4. Greater Sense of Satisfaction
When you do a good job as an employee you may be rewarded with something like an “employee of the month” certificate, a small pay raise that only slightly increases your hourly wage, or maybe even just a simple “pat on the back” acknowledgement given by superiors during a company meeting. On the other hand, when you consistently perform well as a self-employed business owner your entire company reaps the benefits, your income gradually increases, and as a result you feel a much greater sense of satisfaction and fulfilment.
5. Diverse Learning Experience
During your journey as a budding businessman you'll learn invaluable lessons about accounting, micro-management, consumer psychology, increasing productivity, conducting professional correspondence, and countless other topics related to business management. This knowledge will prove to be useful regardless of whether you choose to start working for another company again or take the more entrepreneurial route of founding additional startups.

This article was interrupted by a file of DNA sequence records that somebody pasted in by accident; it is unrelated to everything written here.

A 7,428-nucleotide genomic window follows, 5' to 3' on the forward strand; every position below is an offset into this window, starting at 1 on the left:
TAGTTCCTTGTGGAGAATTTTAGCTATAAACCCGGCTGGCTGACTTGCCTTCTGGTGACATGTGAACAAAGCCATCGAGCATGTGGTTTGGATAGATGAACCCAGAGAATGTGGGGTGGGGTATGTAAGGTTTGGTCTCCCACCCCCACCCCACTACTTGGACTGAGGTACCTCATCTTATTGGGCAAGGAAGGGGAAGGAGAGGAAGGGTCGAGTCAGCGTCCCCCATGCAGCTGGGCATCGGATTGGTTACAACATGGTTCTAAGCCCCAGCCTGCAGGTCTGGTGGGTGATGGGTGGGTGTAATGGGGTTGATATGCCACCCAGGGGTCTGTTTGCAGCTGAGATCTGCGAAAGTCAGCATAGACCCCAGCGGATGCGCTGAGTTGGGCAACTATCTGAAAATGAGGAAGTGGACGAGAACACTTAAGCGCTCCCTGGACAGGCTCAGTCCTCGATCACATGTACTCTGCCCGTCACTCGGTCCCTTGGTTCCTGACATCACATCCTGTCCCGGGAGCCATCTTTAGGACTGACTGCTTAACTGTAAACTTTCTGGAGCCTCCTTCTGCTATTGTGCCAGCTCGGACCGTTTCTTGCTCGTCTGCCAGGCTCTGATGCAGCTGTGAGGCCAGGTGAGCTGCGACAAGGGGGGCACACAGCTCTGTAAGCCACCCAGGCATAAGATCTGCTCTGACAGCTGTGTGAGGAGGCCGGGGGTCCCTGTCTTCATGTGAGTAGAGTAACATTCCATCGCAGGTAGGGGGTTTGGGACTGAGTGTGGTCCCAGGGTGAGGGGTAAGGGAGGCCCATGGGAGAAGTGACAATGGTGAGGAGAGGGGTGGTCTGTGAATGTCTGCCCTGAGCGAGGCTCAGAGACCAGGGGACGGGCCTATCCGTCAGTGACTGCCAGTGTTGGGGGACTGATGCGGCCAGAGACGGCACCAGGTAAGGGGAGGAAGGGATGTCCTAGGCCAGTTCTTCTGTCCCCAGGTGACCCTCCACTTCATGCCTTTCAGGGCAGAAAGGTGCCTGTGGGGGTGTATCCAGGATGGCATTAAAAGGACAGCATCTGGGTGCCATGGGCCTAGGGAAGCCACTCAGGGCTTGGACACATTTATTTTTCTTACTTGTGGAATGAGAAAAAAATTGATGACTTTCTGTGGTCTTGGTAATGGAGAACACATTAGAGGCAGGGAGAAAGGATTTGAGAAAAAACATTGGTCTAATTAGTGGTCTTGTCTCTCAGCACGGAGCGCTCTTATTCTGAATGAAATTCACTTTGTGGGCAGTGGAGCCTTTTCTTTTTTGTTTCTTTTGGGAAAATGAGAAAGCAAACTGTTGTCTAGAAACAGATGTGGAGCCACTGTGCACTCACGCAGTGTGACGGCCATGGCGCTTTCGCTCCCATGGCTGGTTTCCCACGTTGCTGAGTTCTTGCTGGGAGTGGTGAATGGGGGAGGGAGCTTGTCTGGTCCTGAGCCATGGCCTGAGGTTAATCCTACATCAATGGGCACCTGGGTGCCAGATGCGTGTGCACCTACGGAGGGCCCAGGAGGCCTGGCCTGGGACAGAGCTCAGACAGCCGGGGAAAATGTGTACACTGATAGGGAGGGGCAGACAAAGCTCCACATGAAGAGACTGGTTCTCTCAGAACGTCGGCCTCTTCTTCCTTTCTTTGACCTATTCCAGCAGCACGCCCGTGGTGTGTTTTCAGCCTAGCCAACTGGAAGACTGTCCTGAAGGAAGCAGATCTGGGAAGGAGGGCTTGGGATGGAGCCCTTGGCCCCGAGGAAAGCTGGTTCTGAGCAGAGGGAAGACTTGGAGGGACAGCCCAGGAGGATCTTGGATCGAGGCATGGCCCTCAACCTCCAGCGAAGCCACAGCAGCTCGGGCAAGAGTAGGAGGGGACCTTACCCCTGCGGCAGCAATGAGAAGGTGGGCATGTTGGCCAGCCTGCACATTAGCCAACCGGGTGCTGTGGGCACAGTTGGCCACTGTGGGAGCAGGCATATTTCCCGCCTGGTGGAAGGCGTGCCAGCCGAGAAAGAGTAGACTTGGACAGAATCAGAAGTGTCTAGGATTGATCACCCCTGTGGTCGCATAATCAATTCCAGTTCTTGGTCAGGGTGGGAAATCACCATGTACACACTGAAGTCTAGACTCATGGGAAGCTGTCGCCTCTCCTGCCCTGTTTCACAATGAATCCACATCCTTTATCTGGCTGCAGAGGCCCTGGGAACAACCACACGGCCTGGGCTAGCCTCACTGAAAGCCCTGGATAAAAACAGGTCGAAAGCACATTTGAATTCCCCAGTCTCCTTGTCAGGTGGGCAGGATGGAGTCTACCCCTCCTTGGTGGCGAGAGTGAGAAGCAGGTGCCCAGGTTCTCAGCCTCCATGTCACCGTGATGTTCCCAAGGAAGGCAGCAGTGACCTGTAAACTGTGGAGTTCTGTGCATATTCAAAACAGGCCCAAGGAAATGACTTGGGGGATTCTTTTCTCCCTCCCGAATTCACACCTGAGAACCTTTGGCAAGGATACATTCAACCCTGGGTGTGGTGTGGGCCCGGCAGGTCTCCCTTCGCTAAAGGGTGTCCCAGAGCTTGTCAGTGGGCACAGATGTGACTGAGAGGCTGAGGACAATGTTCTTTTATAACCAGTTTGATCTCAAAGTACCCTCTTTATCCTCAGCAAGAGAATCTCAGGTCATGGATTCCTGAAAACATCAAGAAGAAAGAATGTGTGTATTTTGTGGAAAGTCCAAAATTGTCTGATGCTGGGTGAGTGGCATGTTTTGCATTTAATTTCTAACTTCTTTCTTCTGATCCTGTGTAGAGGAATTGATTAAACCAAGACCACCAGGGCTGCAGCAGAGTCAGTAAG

6. Forming Positive Habits and Attributes
Every self-employed person has to develop certain habits and tendencies if they want to generate enough income to keep up with personal and corporate financial obligations. As your own boss you are the only person standing in the way of your own success. People who own and operate businesses for long periods of time tend to develop attributes like punctuality, diplomacy, reliability, diligence, and frugality. As an employee of another company you simply don't have the burden of responsibility that a self-employed person does, so you're never pushed to adopt such traits.